How to Talk to your Family About Your Dying Wishes

Talking about your own death isn’t easy. While we seem to be getting better at talking about death and dying in general, very few of us have actually discussed or recorded our wishes for the end of our life. Have you?

It’s not hard to see why people might steer clear of this difficult subject. You might worry that you’ll upset the people you talk to, be fearful of the subject yourself, not know how to bring it up, or simply not be aware of what you might need to discuss. Even if you realise it’s sensible to plan for the future, it’s easy to ignore the subject and hope you won’t need to.

People can be quite good at thinking about their funeral and their will, but more reticent when it comes to considering how and where they would like to be cared for at the end of their life. However, it pays to think about this and put your wishes in writing. A report from Compassion in Dying showed that those who had formally recorded their end-of-life treatment and care wishes were more likely to have a good death.

So how do you start this difficult conversation? This short video from Independant Age may help.Home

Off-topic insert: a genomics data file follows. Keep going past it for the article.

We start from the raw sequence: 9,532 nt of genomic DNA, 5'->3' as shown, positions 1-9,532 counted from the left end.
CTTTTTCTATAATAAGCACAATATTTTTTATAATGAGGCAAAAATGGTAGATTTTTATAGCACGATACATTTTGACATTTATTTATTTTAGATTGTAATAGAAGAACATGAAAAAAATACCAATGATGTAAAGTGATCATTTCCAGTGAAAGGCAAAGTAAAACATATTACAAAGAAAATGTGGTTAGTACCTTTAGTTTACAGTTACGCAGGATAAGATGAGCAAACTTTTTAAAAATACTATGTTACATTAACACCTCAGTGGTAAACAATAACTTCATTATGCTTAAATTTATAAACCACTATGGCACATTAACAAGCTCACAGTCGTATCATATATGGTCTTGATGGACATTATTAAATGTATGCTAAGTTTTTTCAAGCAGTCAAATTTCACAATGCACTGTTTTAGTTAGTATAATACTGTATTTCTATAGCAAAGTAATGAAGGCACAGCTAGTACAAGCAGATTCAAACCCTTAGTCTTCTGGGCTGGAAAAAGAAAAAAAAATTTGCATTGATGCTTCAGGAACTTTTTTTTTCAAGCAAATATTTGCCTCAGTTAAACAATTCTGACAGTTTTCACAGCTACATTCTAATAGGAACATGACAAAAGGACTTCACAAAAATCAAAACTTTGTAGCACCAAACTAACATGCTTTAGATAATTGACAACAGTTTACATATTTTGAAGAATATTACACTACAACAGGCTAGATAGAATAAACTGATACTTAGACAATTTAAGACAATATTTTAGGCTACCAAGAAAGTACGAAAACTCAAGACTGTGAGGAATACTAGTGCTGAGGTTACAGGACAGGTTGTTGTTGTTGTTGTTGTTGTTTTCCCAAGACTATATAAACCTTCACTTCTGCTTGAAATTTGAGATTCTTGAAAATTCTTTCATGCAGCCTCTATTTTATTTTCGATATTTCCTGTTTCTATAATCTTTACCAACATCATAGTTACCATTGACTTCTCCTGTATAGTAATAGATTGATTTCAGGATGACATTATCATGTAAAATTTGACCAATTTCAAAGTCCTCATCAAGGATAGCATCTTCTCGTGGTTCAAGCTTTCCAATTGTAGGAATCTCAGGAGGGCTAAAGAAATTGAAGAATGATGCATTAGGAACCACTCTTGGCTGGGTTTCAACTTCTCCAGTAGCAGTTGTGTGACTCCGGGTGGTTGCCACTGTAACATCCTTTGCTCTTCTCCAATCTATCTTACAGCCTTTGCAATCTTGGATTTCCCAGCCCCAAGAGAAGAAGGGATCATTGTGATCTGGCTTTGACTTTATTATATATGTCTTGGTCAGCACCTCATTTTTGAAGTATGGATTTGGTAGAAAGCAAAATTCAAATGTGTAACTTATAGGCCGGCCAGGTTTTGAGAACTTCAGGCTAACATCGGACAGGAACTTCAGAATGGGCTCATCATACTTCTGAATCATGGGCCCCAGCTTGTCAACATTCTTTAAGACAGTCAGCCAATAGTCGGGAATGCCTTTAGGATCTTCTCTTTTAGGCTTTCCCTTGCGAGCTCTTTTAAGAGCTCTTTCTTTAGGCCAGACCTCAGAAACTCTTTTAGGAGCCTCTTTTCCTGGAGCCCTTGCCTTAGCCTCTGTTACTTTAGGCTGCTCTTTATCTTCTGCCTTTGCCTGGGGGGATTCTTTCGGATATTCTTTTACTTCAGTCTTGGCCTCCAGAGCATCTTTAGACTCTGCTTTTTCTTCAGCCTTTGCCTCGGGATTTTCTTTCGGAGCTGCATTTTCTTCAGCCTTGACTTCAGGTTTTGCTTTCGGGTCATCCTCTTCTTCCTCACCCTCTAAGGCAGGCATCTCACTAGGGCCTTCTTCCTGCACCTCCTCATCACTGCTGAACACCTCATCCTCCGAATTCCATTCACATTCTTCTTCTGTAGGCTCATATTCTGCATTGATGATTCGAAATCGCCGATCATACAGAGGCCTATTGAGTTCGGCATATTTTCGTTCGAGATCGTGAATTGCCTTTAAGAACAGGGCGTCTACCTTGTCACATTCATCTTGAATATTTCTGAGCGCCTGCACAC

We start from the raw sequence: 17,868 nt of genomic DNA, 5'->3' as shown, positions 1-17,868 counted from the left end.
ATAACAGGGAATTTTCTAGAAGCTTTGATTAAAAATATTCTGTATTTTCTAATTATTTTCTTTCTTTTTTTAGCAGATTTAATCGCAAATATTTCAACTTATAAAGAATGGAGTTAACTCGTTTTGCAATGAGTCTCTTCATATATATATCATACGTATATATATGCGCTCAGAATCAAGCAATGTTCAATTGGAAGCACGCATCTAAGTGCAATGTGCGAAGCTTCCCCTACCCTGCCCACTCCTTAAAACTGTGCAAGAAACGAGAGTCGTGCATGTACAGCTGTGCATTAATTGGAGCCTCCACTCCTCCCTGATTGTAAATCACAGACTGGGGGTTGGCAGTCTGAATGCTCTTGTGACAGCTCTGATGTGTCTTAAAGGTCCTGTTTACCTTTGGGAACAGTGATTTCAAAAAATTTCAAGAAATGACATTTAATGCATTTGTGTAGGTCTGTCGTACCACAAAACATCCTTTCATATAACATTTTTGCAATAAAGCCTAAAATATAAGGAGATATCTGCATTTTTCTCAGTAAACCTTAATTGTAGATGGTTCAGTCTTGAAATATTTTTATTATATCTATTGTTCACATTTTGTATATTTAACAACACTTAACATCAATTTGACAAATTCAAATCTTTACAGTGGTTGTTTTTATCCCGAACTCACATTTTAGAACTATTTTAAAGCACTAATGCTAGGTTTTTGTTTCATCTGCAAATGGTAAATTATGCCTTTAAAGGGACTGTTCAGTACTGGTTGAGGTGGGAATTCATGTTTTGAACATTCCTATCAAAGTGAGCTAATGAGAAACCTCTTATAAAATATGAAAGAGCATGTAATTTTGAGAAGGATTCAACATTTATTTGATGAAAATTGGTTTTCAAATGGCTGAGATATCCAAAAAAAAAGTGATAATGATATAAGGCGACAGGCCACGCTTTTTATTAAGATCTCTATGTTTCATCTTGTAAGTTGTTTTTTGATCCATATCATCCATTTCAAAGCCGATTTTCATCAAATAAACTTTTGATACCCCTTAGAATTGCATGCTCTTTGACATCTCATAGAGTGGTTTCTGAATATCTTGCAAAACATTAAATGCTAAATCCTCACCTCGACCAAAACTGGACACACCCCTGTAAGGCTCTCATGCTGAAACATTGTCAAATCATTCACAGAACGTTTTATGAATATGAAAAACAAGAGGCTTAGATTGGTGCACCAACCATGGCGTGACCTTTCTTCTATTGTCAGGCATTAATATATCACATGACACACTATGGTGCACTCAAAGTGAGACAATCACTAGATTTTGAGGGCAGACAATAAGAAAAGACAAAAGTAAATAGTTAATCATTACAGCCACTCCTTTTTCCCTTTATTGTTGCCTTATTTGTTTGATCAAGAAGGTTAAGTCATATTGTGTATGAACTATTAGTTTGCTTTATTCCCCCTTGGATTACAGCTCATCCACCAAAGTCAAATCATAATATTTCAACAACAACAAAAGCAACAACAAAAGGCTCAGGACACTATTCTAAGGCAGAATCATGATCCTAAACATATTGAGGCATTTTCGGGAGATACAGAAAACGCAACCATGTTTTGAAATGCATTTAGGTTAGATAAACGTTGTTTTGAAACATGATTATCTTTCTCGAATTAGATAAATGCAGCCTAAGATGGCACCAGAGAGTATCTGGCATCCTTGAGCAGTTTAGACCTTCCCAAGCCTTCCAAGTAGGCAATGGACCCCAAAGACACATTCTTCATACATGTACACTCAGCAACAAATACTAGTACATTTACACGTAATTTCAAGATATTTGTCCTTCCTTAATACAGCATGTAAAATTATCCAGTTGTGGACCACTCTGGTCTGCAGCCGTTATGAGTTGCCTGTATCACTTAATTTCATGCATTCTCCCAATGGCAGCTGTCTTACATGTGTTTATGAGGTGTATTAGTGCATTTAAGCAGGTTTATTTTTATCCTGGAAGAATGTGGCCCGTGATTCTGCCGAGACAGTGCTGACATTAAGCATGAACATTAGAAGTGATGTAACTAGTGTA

Consider what you’re going to say in advance and make a few notes if necessary.

Don’t ambush them

You might want to give them time to prepare for the conversation as well. If it’s possible, let them know in advance that you’d like to talk about your dying wishes, so they have time to get used to the idea.

Think about how you’ll introduce the topic

Perhaps you’ve shared an experience recently that has made you think about planning for the end of your life. You could use this as a way into the conversation. For example, ‘What happened to mum made me realise I haven’t told anyone how I’d want to be cared for.’ or ‘Dad’s funeral really wasn’t what he would have wanted. I’m going to make sure I write down what I’d like.’

Pick your time and place

Don’t start the conversation when emotions are already running high or you’re pushed for your time. Give yourself the time and space to discuss the subject properly. If it becomes upsetting and you’re not getting anywhere, you can always come back to it another time, but try not to give up entirely.